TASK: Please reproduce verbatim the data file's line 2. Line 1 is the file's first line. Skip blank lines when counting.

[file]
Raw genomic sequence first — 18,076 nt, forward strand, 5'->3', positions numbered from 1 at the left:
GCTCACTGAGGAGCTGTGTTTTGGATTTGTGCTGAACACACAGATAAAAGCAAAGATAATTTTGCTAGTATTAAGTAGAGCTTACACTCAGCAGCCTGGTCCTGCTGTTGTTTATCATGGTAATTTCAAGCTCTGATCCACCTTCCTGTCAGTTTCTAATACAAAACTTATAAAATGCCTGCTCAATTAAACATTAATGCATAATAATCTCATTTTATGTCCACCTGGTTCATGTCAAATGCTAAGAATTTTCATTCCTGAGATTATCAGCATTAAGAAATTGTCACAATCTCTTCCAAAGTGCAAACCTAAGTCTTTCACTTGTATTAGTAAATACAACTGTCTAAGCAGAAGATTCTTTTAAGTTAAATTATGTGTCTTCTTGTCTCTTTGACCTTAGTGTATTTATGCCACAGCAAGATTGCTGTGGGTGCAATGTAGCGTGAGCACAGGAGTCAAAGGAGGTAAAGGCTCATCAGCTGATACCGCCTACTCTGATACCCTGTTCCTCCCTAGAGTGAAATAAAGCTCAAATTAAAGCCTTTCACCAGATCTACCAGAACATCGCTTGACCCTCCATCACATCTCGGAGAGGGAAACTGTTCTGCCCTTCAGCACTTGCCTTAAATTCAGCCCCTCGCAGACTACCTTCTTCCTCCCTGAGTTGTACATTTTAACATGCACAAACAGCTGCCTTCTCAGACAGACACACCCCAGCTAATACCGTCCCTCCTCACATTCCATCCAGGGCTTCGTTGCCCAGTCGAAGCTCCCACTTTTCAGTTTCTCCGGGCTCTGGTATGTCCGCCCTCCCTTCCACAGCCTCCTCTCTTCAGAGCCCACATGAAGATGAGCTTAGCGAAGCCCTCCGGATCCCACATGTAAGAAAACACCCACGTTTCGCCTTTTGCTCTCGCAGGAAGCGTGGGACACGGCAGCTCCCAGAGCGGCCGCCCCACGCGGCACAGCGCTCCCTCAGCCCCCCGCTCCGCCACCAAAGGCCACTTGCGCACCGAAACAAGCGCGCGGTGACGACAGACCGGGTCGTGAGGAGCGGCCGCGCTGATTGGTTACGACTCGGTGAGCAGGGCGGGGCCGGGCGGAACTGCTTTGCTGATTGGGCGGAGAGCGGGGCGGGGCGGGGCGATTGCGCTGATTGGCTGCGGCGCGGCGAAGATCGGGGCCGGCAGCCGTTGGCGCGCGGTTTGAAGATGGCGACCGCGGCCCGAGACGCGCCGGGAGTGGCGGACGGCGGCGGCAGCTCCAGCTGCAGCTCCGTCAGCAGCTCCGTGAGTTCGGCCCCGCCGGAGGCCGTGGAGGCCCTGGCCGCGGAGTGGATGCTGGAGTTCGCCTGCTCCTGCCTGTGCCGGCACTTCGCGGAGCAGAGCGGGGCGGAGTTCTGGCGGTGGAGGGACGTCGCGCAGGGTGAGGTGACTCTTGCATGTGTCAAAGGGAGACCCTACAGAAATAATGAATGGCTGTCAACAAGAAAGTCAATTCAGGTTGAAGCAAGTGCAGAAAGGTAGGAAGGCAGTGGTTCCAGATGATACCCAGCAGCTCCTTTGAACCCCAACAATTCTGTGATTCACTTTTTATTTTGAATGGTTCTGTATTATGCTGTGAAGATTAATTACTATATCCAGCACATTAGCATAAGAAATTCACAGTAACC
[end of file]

GCTCACTGAGGAGCTGTGTTTTGGATTTGTGCTGAACACACAGATAAAAGCAAAGATAATTTTGCTAGTATTAAGTAGAGCTTACACTCAGCAGCCTGGTCCTGCTGTTGTTTATCATGGTAATTTCAAGCTCTGATCCACCTTCCTGTCAGTTTCTAATACAAAACTTATAAAATGCCTGCTCAATTAAACATTAATGCATAATAATCTCATTTTATGTCCACCTGGTTCATGTCAAATGCTAAGAATTTTCATTCCTGAGATTATCAGCATTAAGAAATTGTCACAATCTCTTCCAAAGTGCAAACCTAAGTCTTTCACTTGTATTAGTAAATACAACTGTCTAAGCAGAAGATTCTTTTAAGTTAAATTATGTGTCTTCTTGTCTCTTTGACCTTAGTGTATTTATGCCACAGCAAGATTGCTGTGGGTGCAATGTAGCGTGAGCACAGGAGTCAAAGGAGGTAAAGGCTCATCAGCTGATACCGCCTACTCTGATACCCTGTTCCTCCCTAGAGTGAAATAAAGCTCAAATTAAAGCCTTTCACCAGATCTACCAGAACATCGCTTGACCCTCCATCACATCTCGGAGAGGGAAACTGTTCTGCCCTTCAGCACTTGCCTTAAATTCAGCCCCTCGCAGACTACCTTCTTCCTCCCTGAGTTGTACATTTTAACATGCACAAACAGCTGCCTTCTCAGACAGACACACCCCAGCTAATACCGTCCCTCCTCACATTCCATCCAGGGCTTCGTTGCCCAGTCGAAGCTCCCACTTTTCAGTTTCTCCGGGCTCTGGTATGTCCGCCCTCCCTTCCACAGCCTCCTCTCTTCAGAGCCCACATGAAGATGAGCTTAGCGAAGCCCTCCGGATCCCACATGTAAGAAAACACCCACGTTTCGCCTTTTGCTCTCGCAGGAAGCGTGGGACACGGCAGCTCCCAGAGCGGCCGCCCCACGCGGCACAGCGCTCCCTCAGCCCCCCGCTCCGCCACCAAAGGCCACTTGCGCACCGAAACAAGCGCGCGGTGACGACAGACCGGGTCGTGAGGAGCGGCCGCGCTGATTGGTTACGACTCGGTGAGCAGGGCGGGGCCGGGCGGAACTGCTTTGCTGATTGGGCGGAGAGCGGGGCGGGGCGGGGCGATTGCGCTGATTGGCTGCGGCGCGGCGAAGATCGGGGCCGGCAGCCGTTGGCGCGCGGTTTGAAGATGGCGACCGCGGCCCGAGACGCGCCGGGAGTGGCGGACGGCGGCGGCAGCTCCAGCTGCAGCTCCGTCAGCAGCTCCGTGAGTTCGGCCCCGCCGGAGGCCGTGGAGGCCCTGGCCGCGGAGTGGATGCTGGAGTTCGCCTGCTCCTGCCTGTGCCGGCACTTCGCGGAGCAGAGCGGGGCGGAGTTCTGGCGGTGGAGGGACGTCGCGCAGGGTGAGGTGACTCTTGCATGTGTCAAAGGGAGACCCTACAGAAATAATGAATGGCTGTCAACAAGAAAGTCAATTCAGGTTGAAGCAAGTGCAGAAAGGTAGGAAGGCAGTGGTTCCAGATGATACCCAGCAGCTCCTTTGAACCCCAACAATTCTGTGATTCACTTTTTATTTTGAATGGTTCTGTATTATGCTGTGAAGATTAATTACTATATCCAGCACATTAGCATAAGAAATTCACAGTAACC